This Friday, London's Tate Modern will open its highly anticipated 10-story addition designed by Swiss architects Jacques Herzog and Pierre de Meuron. Dubbed the Switch House, it will provide 60 percent more space to the already enormous site sitting on 8-acres of land on the bank of the Thames.

With this renovated expansion, Herzog & de Meuron adapts part of the original power station, designed by Sir Giles Gilbert Scott, that its 2000 project left out. Entering from the Turbine Hall, which is part of the old building, you pass through the subterranean Tanks, which formerly held a million gallons of oil to power the now retired refinery.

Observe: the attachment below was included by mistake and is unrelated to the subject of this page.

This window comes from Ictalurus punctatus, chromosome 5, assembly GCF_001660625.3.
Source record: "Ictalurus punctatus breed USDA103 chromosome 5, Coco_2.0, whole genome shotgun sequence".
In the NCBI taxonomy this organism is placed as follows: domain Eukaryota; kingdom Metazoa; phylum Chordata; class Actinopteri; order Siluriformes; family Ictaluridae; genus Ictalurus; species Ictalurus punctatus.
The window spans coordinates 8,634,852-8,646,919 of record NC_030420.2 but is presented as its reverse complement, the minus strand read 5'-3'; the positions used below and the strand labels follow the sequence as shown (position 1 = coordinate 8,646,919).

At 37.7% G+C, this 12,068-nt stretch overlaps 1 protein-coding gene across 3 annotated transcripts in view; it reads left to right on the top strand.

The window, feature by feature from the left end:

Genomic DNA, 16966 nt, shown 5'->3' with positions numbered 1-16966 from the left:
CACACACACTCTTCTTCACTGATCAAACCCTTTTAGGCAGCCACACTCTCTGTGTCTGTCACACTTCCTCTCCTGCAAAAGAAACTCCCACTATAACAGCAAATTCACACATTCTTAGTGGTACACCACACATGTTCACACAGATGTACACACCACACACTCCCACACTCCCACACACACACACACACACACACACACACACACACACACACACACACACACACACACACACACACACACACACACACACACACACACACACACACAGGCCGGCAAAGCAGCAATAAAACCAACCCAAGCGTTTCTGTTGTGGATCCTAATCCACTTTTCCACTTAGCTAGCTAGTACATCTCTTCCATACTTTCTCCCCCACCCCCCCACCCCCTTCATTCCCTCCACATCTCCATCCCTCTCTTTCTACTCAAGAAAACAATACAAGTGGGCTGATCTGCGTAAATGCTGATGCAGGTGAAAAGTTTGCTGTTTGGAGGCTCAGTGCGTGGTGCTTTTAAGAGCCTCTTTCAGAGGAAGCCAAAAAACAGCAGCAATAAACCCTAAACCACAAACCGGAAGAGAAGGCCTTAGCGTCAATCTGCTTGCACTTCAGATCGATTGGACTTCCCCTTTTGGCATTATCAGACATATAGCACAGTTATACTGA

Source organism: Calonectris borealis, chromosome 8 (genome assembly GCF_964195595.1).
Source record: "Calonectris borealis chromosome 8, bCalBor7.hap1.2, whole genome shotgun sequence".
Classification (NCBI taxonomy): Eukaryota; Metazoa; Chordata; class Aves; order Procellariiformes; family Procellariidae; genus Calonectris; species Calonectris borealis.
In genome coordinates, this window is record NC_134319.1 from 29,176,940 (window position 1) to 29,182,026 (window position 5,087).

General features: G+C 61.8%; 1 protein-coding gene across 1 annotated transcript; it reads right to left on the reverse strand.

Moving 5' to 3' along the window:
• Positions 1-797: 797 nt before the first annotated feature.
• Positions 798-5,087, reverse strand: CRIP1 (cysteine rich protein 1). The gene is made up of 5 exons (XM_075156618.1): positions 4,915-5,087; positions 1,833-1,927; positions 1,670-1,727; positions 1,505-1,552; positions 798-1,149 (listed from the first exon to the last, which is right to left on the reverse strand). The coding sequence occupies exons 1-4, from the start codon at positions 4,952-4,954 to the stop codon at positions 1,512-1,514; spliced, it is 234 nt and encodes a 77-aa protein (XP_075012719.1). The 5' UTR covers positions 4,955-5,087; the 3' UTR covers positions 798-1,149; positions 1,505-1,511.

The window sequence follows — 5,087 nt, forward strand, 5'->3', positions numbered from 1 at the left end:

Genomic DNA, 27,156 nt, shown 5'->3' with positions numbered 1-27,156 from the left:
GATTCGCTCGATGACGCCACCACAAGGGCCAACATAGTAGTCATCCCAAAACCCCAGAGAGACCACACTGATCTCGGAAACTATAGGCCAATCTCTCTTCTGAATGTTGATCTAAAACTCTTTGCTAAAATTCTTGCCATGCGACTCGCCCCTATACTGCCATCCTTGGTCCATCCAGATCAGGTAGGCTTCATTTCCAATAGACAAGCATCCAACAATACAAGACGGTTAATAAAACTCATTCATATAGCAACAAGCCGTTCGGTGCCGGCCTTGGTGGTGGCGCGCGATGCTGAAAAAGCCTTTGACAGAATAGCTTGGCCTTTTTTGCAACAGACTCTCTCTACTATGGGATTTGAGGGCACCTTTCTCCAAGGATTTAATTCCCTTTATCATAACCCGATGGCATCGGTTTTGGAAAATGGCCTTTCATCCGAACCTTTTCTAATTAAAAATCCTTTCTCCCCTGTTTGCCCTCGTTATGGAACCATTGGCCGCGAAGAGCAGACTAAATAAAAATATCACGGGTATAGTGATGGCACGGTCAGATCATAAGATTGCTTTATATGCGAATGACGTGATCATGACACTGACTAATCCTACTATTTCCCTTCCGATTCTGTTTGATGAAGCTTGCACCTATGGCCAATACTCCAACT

The renovation of this area was the first phase, and includes a striking staircase that winds up three levels of newly configured exhibition space. Once you get to the fourth floor, visitors can cross a bridge that goes back to what is now called the Boiler House, which is part of the older building. Adjacent to the original structure is a new, triangular tower standing at 212 feet and sports a punctured brick pattern.

According to the article, the types of art that will be included in these areas include film, installations, and live performances.

To learn more, head over to The New York Times.

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